With a title that bears the weight of lived experience, the fifth album from The Twilight Sad (based in Kilsyth, about 15 miles outside Glasgow) arrives after a four-year wait. In the interim, the band have taken both dizzying highs and crushing lows in their stride: The Cure‘s Robert Smith covered ‘There’s A Girl in the Corner,’ the opening track of their 2014 album Nobody Wants to Be Here and Nobody Wants to Leave, before taking them on as openers for The Cure’s 2016 North American tour. They also had an interpersonal shake-up, as founding drummer Mark Devine departed (amicably) at the start of last year, putting plans for what became IT WON/T BE LIKE THIS ALL THE TIME on hold for a brief while before Jonny Scott, live drummer for fellow Scots CHVRCHES, stepped in to help them put the record together. (Schedule conflicts led to former Bad Veins drummer Sebastien Schultz joining them for their live dates toward the end of last year, and he’s since gone full-time.)
On a more sombre note, the death of Frightened Rabbit‘s Scott Hutchison – one of lead singer James Graham’s close friends and musical kin – came weeks before the quintet (completed by guitarist Andy MacFarlane, bassist Johnny Docherty and keyboardist Brendan Smith) returned to the stage at Primavera last year, and he had a hand in at least one of the new tracks; namely current single ‘VTr’, which serves as an early highlight with its driving rhythm section and soaring refrain (“There’s no love too small / And I won’t be surprised if it kills us all”).
It’s an impressive example of the high-energy approach the band has taken to their latest batch of new material, with the keyboard-heavy ‘Sunday Day13’ the only exception, slowing things down to strengthen the impact of Graham’s weighty ruminations on the push and pull of maintaining relationships, be they personal, romantic or otherwise. “Would you throw me out onto the road / If that’s what you were told?” he asks as the song swells into a grandiose chorus.
Elsewhere, ‘Shooting Dennis Hopper Shooting’ kicks and snarls in a manner that complements its depictions of violence (“I saw you kill him on the back stairs”), pairing with the cinematic sweep of opener ‘[10 Good Reasons for Modern Drugs]’ (whose accordion-like keyboard line links back to debut LP Fourteen Autumns and Fifteen Winters) to raise the curtain on IWBLTATT in a suitably dramatic fashion. ‘The Arbor’ is a brooding delight, with Graham’s vocals chopped up and looped throughout the song for an extra layer of ghostly ambience as Docherty’s instantly memorable bassline takes centre stage, combining with Smith’s keyboards during the bridge for a moment of surprising uplift, although the lyric comes from a typically bleak place.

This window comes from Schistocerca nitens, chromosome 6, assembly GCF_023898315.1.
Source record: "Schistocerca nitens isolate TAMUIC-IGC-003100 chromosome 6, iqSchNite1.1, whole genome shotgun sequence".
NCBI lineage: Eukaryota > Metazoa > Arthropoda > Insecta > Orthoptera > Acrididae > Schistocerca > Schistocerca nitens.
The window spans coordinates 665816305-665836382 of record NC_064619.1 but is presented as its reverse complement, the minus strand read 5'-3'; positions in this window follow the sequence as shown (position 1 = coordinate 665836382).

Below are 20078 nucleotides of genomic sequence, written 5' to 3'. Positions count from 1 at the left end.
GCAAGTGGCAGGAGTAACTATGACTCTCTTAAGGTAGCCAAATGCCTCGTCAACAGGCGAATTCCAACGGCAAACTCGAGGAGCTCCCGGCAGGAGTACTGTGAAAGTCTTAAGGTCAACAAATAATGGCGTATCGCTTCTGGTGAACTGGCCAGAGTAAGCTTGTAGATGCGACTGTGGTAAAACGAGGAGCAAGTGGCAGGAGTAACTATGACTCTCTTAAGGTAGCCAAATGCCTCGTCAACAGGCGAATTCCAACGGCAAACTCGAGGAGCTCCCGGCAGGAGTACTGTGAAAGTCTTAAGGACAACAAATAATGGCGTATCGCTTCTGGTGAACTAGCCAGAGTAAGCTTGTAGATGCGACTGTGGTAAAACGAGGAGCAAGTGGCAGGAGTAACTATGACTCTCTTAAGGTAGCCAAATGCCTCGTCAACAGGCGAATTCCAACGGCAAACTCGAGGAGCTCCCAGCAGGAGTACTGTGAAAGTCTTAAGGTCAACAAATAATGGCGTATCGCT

A lot of the inspiration for the lyrics on the album comes from Graham’s continuing personal struggles and generally wanting to be a better person, stopping short of disowning himself completely on ‘I/m Not Here [missing face]’ and taking himself to task on ‘Keep It All to Myself’ in the context of his relationships with those around him (“You put up with me / And I love you, you see – you deserve so much more”); he’s been working on himself as a singer, too, with his vocals ‘Girl Chewing Gum’ taking flight over an impressively busy instrumental backing.
Musically, there’s a little of each of the band’s previous records scattered throughout the album, with the jaw-dropping intensity of ‘Auge_Maschine’ coming on like the Forget the Night Ahead track ‘I Became a Prostitute’ on steroids, and penultimate track ‘Let/s Get Lost’ taking inspiration from the more immediate moments on No One Can Ever Know before dialling up the BPM and drowning the whole thing in noise – it’s the closest the band have yet come to a pure pop song, but it’s ‘pop’ on their terms.
The album’s brought to a close with ‘Videograms’, which has been doing the rounds as a single for a few months but is repurposed here, offering closure for some of the album’s lyrical threads while raising new questions (“Is it still me that you love? ‘Cause I’m not sure”) and doing so in typically full-on fashion. It doesn’t wrap things up in a bow, because it’s more of a new beginning than an end, its searching lyrics offering more of a cliffhanger than a full resolution. The album’s title serves to remind us of the dualities of human existence, to comfort us in our dark times and to keep us in check in moments of euphoria; it won’t be like this all the time, but The Twilight Sad make the most of that lived experience on a record that’s sure to resonate with people – maybe more than they think.